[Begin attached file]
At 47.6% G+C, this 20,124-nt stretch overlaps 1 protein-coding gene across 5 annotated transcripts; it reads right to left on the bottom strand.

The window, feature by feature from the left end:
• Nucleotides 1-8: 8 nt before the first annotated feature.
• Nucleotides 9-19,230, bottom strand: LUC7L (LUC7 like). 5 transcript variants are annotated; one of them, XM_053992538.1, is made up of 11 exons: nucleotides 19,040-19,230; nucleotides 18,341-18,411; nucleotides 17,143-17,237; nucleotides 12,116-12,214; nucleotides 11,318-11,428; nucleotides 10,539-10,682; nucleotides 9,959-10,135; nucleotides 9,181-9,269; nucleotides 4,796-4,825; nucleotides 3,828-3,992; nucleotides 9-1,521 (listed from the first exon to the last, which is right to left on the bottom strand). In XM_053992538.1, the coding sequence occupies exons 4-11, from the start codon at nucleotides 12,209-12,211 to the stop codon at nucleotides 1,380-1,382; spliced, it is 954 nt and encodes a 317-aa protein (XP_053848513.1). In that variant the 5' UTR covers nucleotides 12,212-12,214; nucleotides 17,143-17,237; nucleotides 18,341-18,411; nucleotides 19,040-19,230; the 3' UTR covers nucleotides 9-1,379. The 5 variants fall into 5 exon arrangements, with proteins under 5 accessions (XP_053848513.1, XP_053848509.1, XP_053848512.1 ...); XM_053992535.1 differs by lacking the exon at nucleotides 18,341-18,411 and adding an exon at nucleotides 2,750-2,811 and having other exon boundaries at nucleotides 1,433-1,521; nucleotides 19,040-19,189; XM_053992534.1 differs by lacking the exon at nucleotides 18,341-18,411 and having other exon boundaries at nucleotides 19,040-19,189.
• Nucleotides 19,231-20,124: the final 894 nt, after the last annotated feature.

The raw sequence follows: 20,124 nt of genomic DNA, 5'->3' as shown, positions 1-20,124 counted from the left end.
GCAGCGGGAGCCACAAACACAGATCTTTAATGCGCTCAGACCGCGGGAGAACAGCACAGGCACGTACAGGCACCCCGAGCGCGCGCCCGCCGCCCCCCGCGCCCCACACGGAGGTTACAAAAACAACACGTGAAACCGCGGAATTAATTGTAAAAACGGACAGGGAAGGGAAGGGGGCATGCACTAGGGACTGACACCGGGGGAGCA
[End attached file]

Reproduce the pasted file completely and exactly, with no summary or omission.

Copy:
At 47.6% G+C, this 20,124-nt stretch overlaps 1 protein-coding gene across 5 annotated transcripts; it reads right to left on the bottom strand.

The window, feature by feature from the left end:
• Nucleotides 1-8: 8 nt before the first annotated feature.
• Nucleotides 9-19,230, bottom strand: LUC7L (LUC7 like). 5 transcript variants are annotated; one of them, XM_053992538.1, is made up of 11 exons: nucleotides 19,040-19,230; nucleotides 18,341-18,411; nucleotides 17,143-17,237; nucleotides 12,116-12,214; nucleotides 11,318-11,428; nucleotides 10,539-10,682; nucleotides 9,959-10,135; nucleotides 9,181-9,269; nucleotides 4,796-4,825; nucleotides 3,828-3,992; nucleotides 9-1,521 (listed from the first exon to the last, which is right to left on the bottom strand). In XM_053992538.1, the coding sequence occupies exons 4-11, from the start codon at nucleotides 12,209-12,211 to the stop codon at nucleotides 1,380-1,382; spliced, it is 954 nt and encodes a 317-aa protein (XP_053848513.1). In that variant the 5' UTR covers nucleotides 12,212-12,214; nucleotides 17,143-17,237; nucleotides 18,341-18,411; nucleotides 19,040-19,230; the 3' UTR covers nucleotides 9-1,379. The 5 variants fall into 5 exon arrangements, with proteins under 5 accessions (XP_053848513.1, XP_053848509.1, XP_053848512.1 ...); XM_053992535.1 differs by lacking the exon at nucleotides 18,341-18,411 and adding an exon at nucleotides 2,750-2,811 and having other exon boundaries at nucleotides 1,433-1,521; nucleotides 19,040-19,189; XM_053992534.1 differs by lacking the exon at nucleotides 18,341-18,411 and having other exon boundaries at nucleotides 19,040-19,189.
• Nucleotides 19,231-20,124: the final 894 nt, after the last annotated feature.

The raw sequence follows: 20,124 nt of genomic DNA, 5'->3' as shown, positions 1-20,124 counted from the left end.
GCAGCGGGAGCCACAAACACAGATCTTTAATGCGCTCAGACCGCGGGAGAACAGCACAGGCACGTACAGGCACCCCGAGCGCGCGCCCGCCGCCCCCCGCGCCCCACACGGAGGTTACAAAAACAACACGTGAAACCGCGGAATTAATTGTAAAAACGGACAGGGAAGGGAAGGGGGCATGCACTAGGGACTGACACCGGGGGAGCA